Resveratrol (Res), 3,5,4′-trihydroxy-trans-stilbene, is an antioxidant found in the skin of red grapes and in several other plants. This phenolic compound has been recently reported to possess cancer chemopreventive activity that inhibits the process of carcinogenesis. However, the mechanisms underlying its anticancer effects remain largely unresolved. In this study, we investigated the chemoprotective effects of dietary Res in an azoxymethane (AOM) induced precancerous colorectal lesion model in male Wistar rats. The metabolic alterations in urine, sera, and colonic tissues of experimental rats perturbed by AOM intervention as well as the Res treatment were measured by a gas chromatography time-of-flight mass spectrometry (GC-TOFMS) analysis. Significant alterations of metabolites were observed in AOM group in urine, sera, and colonic tissues, which were attenuated by Res treatment and concurrent with the histopathological improvement with significantly decreased aberrant crypt foci (ACF) incidence. Representative metabolites include depleted glucose, β-hydroxybutyrate (ketone body), hypoxanthine, and elevated branched chain amino acids (isoleucine and valine) and tryptophan in colonic tissue, as well as elevated serum aminooxyacetate and urinary 4-hydroxyphenylacetate and xanthurenate. These metabolic changes suggest that the preventive effect of Res is associated with attenuation of impaired glucose and lipid metabolism and elevated protein breakdown in colonic tissues from AOM-exposed rats. It also appears that Res induced significant metabolic alterations independent of the AOM-induced metabolic changes. The significantly altered metabolites identified in Res-AOM group relative to AOM group include arachidonate, linoleate, glutamate, docosahexaenoate, palmitelaidate, 2-aminobutyrate, pyroglutamate, and threonate, all of which are involved in inflammation and oxidation processes. This suggests that Res exerts the chemopreventive effects on ACF formation by anti-inflammatory and antioxidant mechanisms in addition to amelioration of AOM-induced mitochondrial disruption.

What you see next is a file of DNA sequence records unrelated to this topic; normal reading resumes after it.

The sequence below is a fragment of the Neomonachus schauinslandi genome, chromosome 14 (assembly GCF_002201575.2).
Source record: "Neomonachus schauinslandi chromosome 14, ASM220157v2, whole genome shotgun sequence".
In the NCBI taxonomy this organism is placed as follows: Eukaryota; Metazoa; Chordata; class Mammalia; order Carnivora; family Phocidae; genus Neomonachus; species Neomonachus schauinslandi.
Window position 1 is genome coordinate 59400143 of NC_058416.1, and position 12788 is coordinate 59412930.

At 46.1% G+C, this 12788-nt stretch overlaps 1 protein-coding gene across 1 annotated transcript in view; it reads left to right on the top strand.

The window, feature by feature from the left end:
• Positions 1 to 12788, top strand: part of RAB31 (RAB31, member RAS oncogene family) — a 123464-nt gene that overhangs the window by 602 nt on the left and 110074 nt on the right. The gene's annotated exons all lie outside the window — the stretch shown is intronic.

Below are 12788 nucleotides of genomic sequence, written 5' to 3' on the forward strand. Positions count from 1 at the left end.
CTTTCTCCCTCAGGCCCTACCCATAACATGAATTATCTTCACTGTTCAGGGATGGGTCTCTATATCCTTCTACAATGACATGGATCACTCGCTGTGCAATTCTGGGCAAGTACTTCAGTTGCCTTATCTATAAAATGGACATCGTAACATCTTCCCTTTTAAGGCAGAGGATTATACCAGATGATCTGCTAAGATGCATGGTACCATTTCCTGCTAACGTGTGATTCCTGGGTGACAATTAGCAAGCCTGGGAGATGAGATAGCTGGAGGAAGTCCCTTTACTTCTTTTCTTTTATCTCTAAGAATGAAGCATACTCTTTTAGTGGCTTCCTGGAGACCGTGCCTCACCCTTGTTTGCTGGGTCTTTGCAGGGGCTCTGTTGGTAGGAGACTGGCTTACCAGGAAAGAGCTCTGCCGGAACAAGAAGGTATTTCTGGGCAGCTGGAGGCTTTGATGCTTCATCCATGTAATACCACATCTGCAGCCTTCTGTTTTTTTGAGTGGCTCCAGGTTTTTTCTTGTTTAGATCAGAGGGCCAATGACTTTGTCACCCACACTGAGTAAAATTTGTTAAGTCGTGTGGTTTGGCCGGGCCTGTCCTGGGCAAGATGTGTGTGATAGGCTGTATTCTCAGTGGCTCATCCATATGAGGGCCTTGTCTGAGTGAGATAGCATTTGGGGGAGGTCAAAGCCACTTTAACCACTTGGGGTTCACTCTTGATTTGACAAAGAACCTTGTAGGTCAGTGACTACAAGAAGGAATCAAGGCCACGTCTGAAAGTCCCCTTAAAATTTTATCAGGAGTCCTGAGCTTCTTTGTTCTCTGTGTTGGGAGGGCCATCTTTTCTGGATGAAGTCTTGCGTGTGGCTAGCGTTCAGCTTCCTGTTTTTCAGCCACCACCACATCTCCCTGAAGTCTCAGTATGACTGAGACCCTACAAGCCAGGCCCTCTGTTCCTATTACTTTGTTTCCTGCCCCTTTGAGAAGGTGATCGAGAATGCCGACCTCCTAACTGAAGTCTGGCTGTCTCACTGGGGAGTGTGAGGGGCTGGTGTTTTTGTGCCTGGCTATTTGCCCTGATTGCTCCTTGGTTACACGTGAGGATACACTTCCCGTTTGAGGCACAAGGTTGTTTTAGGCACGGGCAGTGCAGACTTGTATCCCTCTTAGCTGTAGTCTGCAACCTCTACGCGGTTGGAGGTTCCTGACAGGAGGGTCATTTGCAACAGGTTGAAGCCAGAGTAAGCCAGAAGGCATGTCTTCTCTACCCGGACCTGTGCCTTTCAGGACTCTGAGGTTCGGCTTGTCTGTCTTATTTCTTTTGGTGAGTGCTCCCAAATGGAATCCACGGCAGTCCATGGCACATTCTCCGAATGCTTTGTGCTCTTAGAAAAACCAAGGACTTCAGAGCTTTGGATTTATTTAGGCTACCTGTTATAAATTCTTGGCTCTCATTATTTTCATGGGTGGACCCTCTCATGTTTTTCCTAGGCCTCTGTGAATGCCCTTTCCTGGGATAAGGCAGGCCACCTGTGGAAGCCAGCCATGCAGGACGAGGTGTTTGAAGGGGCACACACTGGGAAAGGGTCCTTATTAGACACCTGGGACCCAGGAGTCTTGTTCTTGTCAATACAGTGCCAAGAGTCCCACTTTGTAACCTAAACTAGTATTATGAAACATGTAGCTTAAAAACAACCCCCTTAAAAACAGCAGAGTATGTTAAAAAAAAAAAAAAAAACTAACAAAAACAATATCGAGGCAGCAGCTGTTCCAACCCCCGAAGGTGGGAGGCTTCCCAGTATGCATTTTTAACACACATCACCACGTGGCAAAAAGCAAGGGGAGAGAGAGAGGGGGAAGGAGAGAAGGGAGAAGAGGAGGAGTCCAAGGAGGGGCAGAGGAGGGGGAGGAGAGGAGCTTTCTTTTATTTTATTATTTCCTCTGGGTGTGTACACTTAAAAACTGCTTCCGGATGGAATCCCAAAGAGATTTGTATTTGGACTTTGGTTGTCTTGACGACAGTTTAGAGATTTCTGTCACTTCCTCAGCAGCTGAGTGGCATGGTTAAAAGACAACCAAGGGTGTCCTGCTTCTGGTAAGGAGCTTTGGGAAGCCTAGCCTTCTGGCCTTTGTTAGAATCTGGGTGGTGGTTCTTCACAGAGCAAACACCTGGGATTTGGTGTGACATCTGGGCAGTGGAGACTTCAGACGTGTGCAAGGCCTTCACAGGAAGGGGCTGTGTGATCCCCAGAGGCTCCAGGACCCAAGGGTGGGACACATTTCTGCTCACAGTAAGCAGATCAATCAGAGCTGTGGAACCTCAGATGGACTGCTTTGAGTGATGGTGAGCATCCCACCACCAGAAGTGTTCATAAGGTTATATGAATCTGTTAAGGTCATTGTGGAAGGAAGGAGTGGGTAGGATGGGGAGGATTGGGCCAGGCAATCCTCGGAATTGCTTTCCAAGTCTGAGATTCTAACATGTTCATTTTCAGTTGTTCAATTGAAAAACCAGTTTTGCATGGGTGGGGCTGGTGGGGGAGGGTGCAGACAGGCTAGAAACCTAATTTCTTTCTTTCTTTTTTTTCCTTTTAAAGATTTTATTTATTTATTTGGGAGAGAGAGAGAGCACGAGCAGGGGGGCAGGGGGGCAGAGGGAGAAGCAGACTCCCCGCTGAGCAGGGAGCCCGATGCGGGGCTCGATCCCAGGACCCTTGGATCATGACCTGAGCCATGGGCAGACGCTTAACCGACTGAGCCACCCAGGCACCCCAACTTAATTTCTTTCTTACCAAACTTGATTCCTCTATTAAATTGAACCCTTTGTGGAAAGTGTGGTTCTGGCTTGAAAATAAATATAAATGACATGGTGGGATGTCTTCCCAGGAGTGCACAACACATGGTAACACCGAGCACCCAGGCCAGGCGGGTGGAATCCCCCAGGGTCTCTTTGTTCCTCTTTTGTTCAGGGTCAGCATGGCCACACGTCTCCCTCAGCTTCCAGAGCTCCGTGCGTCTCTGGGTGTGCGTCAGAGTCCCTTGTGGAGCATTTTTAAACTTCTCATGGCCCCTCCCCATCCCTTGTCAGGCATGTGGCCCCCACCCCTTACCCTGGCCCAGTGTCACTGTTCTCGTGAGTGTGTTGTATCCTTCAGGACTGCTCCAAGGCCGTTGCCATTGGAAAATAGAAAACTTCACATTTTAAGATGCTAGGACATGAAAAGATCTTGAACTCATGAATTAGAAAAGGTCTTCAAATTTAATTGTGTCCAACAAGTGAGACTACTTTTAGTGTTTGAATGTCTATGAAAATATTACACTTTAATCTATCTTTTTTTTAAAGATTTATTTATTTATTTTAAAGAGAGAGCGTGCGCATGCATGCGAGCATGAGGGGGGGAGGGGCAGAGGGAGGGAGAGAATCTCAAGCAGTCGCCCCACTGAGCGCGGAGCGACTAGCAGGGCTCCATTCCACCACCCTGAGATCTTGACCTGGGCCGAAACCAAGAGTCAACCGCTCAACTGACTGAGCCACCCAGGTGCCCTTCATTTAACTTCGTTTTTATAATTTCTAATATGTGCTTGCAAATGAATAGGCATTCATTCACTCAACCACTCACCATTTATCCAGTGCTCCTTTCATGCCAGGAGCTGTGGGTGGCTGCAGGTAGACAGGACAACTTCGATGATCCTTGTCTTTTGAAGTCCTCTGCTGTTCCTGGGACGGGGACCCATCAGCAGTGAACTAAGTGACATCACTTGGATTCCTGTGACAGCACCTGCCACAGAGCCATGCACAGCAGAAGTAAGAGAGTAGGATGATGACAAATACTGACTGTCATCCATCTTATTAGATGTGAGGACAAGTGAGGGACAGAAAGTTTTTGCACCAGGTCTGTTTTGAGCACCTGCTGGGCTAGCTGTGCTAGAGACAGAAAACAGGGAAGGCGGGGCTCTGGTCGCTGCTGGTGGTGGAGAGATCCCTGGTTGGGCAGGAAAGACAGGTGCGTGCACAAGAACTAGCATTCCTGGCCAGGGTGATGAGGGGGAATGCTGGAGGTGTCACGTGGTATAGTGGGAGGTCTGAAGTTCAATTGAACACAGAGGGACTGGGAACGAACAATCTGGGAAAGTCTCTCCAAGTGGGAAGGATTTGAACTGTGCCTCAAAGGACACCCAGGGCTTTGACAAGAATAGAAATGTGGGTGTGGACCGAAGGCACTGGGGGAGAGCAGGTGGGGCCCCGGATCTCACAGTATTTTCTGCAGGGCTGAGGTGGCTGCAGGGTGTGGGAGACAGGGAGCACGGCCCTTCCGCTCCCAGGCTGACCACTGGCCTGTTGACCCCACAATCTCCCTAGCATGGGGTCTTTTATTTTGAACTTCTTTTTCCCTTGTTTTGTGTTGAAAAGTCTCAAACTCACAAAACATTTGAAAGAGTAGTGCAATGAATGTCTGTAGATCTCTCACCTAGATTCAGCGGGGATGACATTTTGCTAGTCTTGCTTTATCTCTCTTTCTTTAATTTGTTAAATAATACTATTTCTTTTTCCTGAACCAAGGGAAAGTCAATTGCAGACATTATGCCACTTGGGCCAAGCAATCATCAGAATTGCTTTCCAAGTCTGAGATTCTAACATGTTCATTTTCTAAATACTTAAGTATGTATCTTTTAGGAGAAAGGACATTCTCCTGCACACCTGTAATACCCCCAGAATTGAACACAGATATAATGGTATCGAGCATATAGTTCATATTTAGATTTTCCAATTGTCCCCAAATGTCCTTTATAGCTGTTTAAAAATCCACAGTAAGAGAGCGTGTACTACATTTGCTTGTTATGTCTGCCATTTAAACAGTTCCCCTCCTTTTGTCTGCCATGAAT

Scopus Subject Areas
- colorectal cancer
- gas chromatography time-of-flight mass spectrometry